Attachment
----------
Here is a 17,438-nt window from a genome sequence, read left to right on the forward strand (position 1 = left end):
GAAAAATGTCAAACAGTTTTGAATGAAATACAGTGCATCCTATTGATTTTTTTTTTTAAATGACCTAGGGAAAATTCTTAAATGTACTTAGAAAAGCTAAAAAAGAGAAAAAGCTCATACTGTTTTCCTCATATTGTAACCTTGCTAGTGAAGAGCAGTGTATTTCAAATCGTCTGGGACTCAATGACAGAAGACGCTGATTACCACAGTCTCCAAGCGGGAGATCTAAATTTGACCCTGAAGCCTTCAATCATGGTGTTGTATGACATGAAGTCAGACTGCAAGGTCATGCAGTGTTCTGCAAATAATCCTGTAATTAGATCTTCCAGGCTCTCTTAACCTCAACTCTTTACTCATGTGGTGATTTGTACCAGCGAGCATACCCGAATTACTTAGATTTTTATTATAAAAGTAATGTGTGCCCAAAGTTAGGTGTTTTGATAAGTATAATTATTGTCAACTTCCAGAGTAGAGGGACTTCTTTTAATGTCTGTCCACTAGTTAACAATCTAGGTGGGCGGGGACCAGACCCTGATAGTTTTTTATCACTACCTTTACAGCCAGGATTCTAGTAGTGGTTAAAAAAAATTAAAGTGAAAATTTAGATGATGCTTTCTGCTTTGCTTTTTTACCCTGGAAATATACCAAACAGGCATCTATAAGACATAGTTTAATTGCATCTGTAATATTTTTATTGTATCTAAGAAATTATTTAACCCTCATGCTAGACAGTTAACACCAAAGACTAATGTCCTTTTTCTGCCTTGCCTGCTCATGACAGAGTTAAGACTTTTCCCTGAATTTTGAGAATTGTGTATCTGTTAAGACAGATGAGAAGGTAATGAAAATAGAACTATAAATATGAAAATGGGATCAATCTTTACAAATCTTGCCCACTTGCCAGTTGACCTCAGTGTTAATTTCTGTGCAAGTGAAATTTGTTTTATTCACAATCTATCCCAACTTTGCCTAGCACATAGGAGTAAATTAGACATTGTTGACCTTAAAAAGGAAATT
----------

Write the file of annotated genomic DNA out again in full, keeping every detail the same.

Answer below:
Here is a 17,438-nt window from a genome sequence, read left to right on the forward strand (position 1 = left end):
GAAAAATGTCAAACAGTTTTGAATGAAATACAGTGCATCCTATTGATTTTTTTTTTTAAATGACCTAGGGAAAATTCTTAAATGTACTTAGAAAAGCTAAAAAAGAGAAAAAGCTCATACTGTTTTCCTCATATTGTAACCTTGCTAGTGAAGAGCAGTGTATTTCAAATCGTCTGGGACTCAATGACAGAAGACGCTGATTACCACAGTCTCCAAGCGGGAGATCTAAATTTGACCCTGAAGCCTTCAATCATGGTGTTGTATGACATGAAGTCAGACTGCAAGGTCATGCAGTGTTCTGCAAATAATCCTGTAATTAGATCTTCCAGGCTCTCTTAACCTCAACTCTTTACTCATGTGGTGATTTGTACCAGCGAGCATACCCGAATTACTTAGATTTTTATTATAAAAGTAATGTGTGCCCAAAGTTAGGTGTTTTGATAAGTATAATTATTGTCAACTTCCAGAGTAGAGGGACTTCTTTTAATGTCTGTCCACTAGTTAACAATCTAGGTGGGCGGGGACCAGACCCTGATAGTTTTTTATCACTACCTTTACAGCCAGGATTCTAGTAGTGGTTAAAAAAAATTAAAGTGAAAATTTAGATGATGCTTTCTGCTTTGCTTTTTTACCCTGGAAATATACCAAACAGGCATCTATAAGACATAGTTTAATTGCATCTGTAATATTTTTATTGTATCTAAGAAATTATTTAACCCTCATGCTAGACAGTTAACACCAAAGACTAATGTCCTTTTTCTGCCTTGCCTGCTCATGACAGAGTTAAGACTTTTCCCTGAATTTTGAGAATTGTGTATCTGTTAAGACAGATGAGAAGGTAATGAAAATAGAACTATAAATATGAAAATGGGATCAATCTTTACAAATCTTGCCCACTTGCCAGTTGACCTCAGTGTTAATTTCTGTGCAAGTGAAATTTGTTTTATTCACAATCTATCCCAACTTTGCCTAGCACATAGGAGTAAATTAGACATTGTTGACCTTAAAAAGGAAATT